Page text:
“Dr. Marilyn Rantz has devoted her entire professional career to enhancing the quality of life of older adults,” said Judith Fitzgerald Miller, dean of the Sinclair School of Nursing. “Her research is interdisciplinary and innovative in using noninvasive monitoring to detect patterns of physical activity that may suggest impending health problems. This early detection has saved millions of dollars by preventing emergency room visits and long-term care placement.”
Justin Sexten, extension assistant professor of animal science, was named 2012 Outstanding Young Extension Specialist by the Midwestern Section of the American Society of Animal Science and the Midwest Branch of the American Dairy Science Association. Sexten will receive the award at the 2012 ASAS/ADSA Midwest annual meeting in March.
Sen. Roy Blunt announced stable funding for extension, research and forestry at a Nov. 28 media event at MU FAPRI in Columbia. While agricultural spending was cut $350 million in the 2012 bill, funding for research and extension was held at 2011 levels.
“A flat appropriation becomes good news with the budget-cutting mood in Congress,” said Mark Linit, CAFNR associate dean of extension and research. Formula funding for land-grant university programs remains basically the same for the coming year. That includes Smith-Lever for extension.
Funding also stays stable for competitive grants. MU remains strong in winning those grants. That includes research on beef by David Patterson and forages by Rob Kallenbach. “This means continued funding for these long-term projects,” Linit said.
A new line includes $4 million to cover policy research. That aims to fund MU Food and Agricultural Policy Research Institute (FAPRI) and MU Rural Policy Research Institute (RUPRI.) That money goes into competitive grants, but Sen. Blunt said that no other policy research institutes have the expertise and track record of the Missouri groups. “I’ve been asking them questions for 15 years,” he added.
Jennifer Sirangelo, chief operating officer of the National 4-H Council, visited the Missouri 4-H LIFE program at the Jefferson City Correctional Center and Chillicothe Correctional Center in November.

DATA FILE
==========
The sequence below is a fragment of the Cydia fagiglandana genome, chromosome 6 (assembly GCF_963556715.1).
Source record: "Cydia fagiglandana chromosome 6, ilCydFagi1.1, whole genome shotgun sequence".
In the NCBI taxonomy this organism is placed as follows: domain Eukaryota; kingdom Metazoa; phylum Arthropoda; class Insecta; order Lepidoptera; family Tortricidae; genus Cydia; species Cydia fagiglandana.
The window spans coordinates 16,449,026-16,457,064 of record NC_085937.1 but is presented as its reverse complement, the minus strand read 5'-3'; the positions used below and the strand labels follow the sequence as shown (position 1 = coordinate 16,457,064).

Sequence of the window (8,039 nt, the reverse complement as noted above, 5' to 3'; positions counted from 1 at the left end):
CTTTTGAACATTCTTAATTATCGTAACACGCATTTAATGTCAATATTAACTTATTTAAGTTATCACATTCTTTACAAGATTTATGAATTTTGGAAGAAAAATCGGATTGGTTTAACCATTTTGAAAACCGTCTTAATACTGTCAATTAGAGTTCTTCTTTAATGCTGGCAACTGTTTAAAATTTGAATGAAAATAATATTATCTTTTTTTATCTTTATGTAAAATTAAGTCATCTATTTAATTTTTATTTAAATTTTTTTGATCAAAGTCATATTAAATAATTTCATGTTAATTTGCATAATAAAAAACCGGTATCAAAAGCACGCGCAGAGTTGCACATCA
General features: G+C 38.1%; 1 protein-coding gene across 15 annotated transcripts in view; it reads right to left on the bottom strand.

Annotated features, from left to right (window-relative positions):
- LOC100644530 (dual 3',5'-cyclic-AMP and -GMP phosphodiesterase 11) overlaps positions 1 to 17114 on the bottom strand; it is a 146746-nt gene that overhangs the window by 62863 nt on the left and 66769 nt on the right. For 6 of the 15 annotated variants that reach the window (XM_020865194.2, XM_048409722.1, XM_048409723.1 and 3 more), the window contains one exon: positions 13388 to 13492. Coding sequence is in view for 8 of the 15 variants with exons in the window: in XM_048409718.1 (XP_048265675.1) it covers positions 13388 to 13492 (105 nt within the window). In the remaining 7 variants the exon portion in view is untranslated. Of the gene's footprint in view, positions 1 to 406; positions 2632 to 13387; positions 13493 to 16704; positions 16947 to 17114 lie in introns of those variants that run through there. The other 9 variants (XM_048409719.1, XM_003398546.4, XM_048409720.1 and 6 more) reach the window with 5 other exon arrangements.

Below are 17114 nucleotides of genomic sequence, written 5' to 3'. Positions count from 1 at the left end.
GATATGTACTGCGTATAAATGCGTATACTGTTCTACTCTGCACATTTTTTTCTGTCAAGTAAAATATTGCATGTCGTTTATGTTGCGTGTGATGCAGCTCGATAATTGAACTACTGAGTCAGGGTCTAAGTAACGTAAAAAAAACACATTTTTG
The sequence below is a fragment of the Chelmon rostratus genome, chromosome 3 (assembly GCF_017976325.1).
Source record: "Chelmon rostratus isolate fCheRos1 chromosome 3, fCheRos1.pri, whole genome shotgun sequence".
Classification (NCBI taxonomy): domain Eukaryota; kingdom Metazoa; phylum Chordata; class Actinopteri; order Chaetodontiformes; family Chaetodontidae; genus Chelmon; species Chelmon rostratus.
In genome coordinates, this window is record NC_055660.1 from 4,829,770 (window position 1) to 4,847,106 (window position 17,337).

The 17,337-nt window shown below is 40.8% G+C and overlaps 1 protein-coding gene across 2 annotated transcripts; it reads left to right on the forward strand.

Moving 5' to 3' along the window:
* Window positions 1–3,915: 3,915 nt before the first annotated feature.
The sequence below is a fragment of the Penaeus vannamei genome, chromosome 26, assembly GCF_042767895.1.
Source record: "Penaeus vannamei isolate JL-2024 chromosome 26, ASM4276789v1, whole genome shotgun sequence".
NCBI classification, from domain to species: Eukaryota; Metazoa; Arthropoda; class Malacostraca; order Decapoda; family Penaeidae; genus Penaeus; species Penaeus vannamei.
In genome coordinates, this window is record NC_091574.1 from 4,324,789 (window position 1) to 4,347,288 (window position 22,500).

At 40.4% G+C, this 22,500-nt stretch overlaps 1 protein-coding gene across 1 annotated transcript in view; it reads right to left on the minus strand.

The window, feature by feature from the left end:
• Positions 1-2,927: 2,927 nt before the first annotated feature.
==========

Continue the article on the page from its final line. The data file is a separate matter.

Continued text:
4-H LIFE (Living Interactive Family Education) is a program for children of incarcerated parents that takes place in the prison visiting room.
“It was beyond inspiring to see the power of a high-quality 4-H positive youth development (PYD) program to transform youth whose parents' decisions have put their lives under extreme duress,” said Sirangelo.
Sirangelo noted that youth whose parents are incarcerated are six times more likely to be incarcerated themselves than children without a parent in prison. "4-H Life seeks to put these vulnerable young people on a positive trajectory,” she said.
The 4-H LIFE meetings were very similar to what you would see in any 4-H community club. Youth officers conducted the meetings. Participants sang songs, reported on business, gave presentations and engaged in group activities from an MU Extension parenting curriculum. They also do community service projects. Some of the youth members go to 4-H camp and participate in county and state 4-H activities.
“The difference between the youth engagement in the 4-H visiting room and in the regular prison visiting room was striking,” Sirangelo said. “The partnership between the Missouri Department of Corrections and MU Extension is what has led to 11 years of success.”
Jenny Flatt-Norell, 4-H youth development specialist, Rick Smith, 4-H LIFE program educator, Shaun Murphy, 4-H youth development specialist, Tammy Gillespie, Missouri 4-H LIFE program coordinator, Rob Wilkerson, National 4-H LIFE training specialist, and Lynna Lawson, National 4-H LIFE Mentoring Program lead adviser, met with the National 4-H Council representatives as part of the review.
A writing tip from Duane Dailey:
You use three kinds of verbs: Active, passive and linking. The most interesting writing shows action and tells stories. That requires active verbs. To test your writing, print a hard copy of your article and circle all linking verbs. Those are “to be” verbs: Is, was, were, are, am, will, etc. They don’t move the story. They link words, that’s it. Compare: